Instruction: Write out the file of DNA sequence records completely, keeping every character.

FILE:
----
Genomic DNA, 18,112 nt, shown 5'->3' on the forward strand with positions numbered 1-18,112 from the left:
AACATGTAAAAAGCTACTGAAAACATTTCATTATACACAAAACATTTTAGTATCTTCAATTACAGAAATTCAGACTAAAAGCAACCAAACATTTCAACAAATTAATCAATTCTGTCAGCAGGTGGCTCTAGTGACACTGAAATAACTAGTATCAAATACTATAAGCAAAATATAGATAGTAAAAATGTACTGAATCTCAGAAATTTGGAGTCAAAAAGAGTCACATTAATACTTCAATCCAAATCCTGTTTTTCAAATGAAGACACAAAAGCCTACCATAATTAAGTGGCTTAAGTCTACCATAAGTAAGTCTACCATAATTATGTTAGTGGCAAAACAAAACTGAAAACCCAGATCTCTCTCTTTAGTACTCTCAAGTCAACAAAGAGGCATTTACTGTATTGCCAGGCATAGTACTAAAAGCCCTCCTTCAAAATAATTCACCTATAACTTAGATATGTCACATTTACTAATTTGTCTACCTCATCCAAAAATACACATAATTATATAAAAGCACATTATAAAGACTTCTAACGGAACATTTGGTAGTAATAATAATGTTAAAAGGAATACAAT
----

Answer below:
Genomic DNA, 18,112 nt, shown 5'->3' on the forward strand with positions numbered 1-18,112 from the left:
AACATGTAAAAAGCTACTGAAAACATTTCATTATACACAAAACATTTTAGTATCTTCAATTACAGAAATTCAGACTAAAAGCAACCAAACATTTCAACAAATTAATCAATTCTGTCAGCAGGTGGCTCTAGTGACACTGAAATAACTAGTATCAAATACTATAAGCAAAATATAGATAGTAAAAATGTACTGAATCTCAGAAATTTGGAGTCAAAAAGAGTCACATTAATACTTCAATCCAAATCCTGTTTTTCAAATGAAGACACAAAAGCCTACCATAATTAAGTGGCTTAAGTCTACCATAAGTAAGTCTACCATAATTATGTTAGTGGCAAAACAAAACTGAAAACCCAGATCTCTCTCTTTAGTACTCTCAAGTCAACAAAGAGGCATTTACTGTATTGCCAGGCATAGTACTAAAAGCCCTCCTTCAAAATAATTCACCTATAACTTAGATATGTCACATTTACTAATTTGTCTACCTCATCCAAAAATACACATAATTATATAAAAGCACATTATAAAGACTTCTAACGGAACATTTGGTAGTAATAATAATGTTAAAAGGAATACAAT